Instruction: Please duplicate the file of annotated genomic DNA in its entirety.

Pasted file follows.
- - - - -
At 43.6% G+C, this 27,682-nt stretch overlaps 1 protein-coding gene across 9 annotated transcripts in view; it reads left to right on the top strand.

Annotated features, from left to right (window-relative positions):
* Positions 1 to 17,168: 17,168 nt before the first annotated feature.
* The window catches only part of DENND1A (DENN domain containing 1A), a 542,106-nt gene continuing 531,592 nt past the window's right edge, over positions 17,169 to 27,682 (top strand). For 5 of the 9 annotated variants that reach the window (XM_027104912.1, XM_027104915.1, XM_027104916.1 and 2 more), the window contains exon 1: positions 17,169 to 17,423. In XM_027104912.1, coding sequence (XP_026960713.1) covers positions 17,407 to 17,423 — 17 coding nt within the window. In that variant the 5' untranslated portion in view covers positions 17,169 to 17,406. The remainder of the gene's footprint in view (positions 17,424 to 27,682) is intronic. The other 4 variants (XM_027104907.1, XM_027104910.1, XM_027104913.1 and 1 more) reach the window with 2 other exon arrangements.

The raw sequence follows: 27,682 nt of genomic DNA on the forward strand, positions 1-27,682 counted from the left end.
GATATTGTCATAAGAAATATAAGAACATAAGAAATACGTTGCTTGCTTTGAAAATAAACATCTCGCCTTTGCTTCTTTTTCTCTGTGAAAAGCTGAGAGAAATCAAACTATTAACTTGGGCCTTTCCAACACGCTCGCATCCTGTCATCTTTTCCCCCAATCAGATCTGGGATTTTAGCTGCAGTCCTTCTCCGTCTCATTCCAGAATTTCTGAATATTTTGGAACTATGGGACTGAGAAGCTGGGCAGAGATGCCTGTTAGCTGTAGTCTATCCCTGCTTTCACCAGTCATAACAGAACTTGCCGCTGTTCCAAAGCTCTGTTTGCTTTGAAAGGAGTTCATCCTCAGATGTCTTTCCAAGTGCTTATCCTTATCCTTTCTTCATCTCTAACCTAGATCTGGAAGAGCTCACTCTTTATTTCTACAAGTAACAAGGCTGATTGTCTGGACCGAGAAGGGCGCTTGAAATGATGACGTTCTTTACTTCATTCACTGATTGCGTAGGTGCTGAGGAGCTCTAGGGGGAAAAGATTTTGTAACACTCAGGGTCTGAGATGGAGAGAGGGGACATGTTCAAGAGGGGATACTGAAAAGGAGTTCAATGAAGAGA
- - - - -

At 43.6% G+C, this 27,682-nt stretch overlaps 1 protein-coding gene across 9 annotated transcripts in view; it reads left to right on the top strand.

Annotated features, from left to right (window-relative positions):
* Positions 1 to 17,168: 17,168 nt before the first annotated feature.
* The window catches only part of DENND1A (DENN domain containing 1A), a 542,106-nt gene continuing 531,592 nt past the window's right edge, over positions 17,169 to 27,682 (top strand). For 5 of the 9 annotated variants that reach the window (XM_027104912.1, XM_027104915.1, XM_027104916.1 and 2 more), the window contains exon 1: positions 17,169 to 17,423. In XM_027104912.1, coding sequence (XP_026960713.1) covers positions 17,407 to 17,423 — 17 coding nt within the window. In that variant the 5' untranslated portion in view covers positions 17,169 to 17,406. The remainder of the gene's footprint in view (positions 17,424 to 27,682) is intronic. The other 4 variants (XM_027104907.1, XM_027104910.1, XM_027104913.1 and 1 more) reach the window with 2 other exon arrangements.

The raw sequence follows: 27,682 nt of genomic DNA on the forward strand, positions 1-27,682 counted from the left end.
GATATTGTCATAAGAAATATAAGAACATAAGAAATACGTTGCTTGCTTTGAAAATAAACATCTCGCCTTTGCTTCTTTTTCTCTGTGAAAAGCTGAGAGAAATCAAACTATTAACTTGGGCCTTTCCAACACGCTCGCATCCTGTCATCTTTTCCCCCAATCAGATCTGGGATTTTAGCTGCAGTCCTTCTCCGTCTCATTCCAGAATTTCTGAATATTTTGGAACTATGGGACTGAGAAGCTGGGCAGAGATGCCTGTTAGCTGTAGTCTATCCCTGCTTTCACCAGTCATAACAGAACTTGCCGCTGTTCCAAAGCTCTGTTTGCTTTGAAAGGAGTTCATCCTCAGATGTCTTTCCAAGTGCTTATCCTTATCCTTTCTTCATCTCTAACCTAGATCTGGAAGAGCTCACTCTTTATTTCTACAAGTAACAAGGCTGATTGTCTGGACCGAGAAGGGCGCTTGAAATGATGACGTTCTTTACTTCATTCACTGATTGCGTAGGTGCTGAGGAGCTCTAGGGGGAAAAGATTTTGTAACACTCAGGGTCTGAGATGGAGAGAGGGGACATGTTCAAGAGGGGATACTGAAAAGGAGTTCAATGAAGAGA